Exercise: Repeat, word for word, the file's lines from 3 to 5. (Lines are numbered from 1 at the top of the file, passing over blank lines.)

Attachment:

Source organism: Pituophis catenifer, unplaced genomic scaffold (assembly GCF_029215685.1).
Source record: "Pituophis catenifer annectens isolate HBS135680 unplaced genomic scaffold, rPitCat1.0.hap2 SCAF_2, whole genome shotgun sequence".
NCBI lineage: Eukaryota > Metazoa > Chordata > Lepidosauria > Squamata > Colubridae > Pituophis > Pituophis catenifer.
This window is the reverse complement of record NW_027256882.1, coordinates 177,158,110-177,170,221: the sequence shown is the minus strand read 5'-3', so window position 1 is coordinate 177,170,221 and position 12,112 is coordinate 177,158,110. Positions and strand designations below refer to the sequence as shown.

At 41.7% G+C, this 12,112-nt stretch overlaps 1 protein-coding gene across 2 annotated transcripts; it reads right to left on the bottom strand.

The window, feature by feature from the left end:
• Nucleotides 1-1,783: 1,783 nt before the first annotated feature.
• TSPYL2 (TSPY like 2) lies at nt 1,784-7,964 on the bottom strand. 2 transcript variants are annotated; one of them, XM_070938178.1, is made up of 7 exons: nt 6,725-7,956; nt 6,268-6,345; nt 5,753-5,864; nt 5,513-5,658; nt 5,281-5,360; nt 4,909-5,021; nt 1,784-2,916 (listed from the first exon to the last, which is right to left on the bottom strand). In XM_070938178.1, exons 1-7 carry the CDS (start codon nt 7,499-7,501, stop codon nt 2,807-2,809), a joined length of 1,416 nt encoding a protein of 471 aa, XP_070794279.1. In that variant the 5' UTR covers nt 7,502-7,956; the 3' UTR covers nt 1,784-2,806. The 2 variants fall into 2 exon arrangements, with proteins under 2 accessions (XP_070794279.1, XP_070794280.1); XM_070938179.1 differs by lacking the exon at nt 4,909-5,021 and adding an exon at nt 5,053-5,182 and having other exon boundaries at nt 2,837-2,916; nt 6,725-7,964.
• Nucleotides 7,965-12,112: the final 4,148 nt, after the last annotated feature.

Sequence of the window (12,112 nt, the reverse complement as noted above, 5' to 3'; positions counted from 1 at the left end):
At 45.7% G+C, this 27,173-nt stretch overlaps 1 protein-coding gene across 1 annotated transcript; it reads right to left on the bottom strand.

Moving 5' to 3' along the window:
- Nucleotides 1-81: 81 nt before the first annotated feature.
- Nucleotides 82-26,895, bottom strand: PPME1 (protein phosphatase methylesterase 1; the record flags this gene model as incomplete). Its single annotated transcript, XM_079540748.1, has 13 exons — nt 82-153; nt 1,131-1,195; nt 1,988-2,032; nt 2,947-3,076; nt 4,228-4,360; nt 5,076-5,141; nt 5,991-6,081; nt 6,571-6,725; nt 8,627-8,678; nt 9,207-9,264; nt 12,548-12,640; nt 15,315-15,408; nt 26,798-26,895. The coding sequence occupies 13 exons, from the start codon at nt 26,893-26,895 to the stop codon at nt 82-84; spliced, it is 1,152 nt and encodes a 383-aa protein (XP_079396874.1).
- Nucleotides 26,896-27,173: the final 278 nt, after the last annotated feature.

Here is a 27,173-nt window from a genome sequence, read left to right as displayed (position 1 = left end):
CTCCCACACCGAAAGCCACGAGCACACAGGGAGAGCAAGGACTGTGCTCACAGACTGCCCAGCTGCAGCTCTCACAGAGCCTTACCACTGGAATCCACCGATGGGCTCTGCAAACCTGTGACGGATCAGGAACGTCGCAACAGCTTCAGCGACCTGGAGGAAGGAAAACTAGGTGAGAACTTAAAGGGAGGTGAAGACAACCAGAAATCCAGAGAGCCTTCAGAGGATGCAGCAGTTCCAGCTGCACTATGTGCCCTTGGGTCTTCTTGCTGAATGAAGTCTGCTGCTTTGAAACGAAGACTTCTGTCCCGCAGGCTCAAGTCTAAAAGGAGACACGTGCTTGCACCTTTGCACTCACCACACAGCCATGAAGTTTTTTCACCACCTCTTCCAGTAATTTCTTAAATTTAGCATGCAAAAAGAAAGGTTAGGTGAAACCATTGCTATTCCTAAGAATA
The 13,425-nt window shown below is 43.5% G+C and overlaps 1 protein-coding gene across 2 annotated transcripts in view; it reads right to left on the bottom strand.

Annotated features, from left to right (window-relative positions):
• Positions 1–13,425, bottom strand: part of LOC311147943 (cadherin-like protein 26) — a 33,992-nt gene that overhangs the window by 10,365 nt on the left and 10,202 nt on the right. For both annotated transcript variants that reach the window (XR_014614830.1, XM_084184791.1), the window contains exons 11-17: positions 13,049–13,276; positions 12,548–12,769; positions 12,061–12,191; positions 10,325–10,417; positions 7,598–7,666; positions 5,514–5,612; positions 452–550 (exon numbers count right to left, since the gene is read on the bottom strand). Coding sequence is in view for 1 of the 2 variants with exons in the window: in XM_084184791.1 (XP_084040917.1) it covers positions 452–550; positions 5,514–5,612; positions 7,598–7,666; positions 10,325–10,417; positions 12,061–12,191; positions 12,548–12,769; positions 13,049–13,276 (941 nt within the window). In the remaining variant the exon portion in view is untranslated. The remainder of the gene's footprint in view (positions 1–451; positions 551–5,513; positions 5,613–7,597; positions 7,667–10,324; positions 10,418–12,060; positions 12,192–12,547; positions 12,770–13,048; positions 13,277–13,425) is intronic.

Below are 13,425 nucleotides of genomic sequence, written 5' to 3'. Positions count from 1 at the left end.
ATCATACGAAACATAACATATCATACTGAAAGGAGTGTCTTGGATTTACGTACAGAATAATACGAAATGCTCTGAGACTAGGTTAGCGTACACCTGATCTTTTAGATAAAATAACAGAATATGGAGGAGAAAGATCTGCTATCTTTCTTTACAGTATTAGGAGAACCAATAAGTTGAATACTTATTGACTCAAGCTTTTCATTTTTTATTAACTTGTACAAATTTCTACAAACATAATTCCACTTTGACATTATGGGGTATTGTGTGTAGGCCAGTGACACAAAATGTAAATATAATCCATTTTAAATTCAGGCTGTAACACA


NCBI lineage: Eukaryota > Metazoa > Chordata > Lepidosauria > Squamata > Colubridae > Pituophis > Pituophis catenifer.
This window is the reverse complement of record NW_027256882.1, coordinates 177,158,110-177,170,221: the sequence shown is the minus strand read 5'-3', so window position 1 is coordinate 177,170,221 and position 12,112 is coordinate 177,158,110. Positions and strand designations below refer to the sequence as shown.

At 41.7% G+C, this 12,112-nt stretch overlaps 1 protein-coding gene across 2 annotated transcripts; it reads right to left on the bottom strand.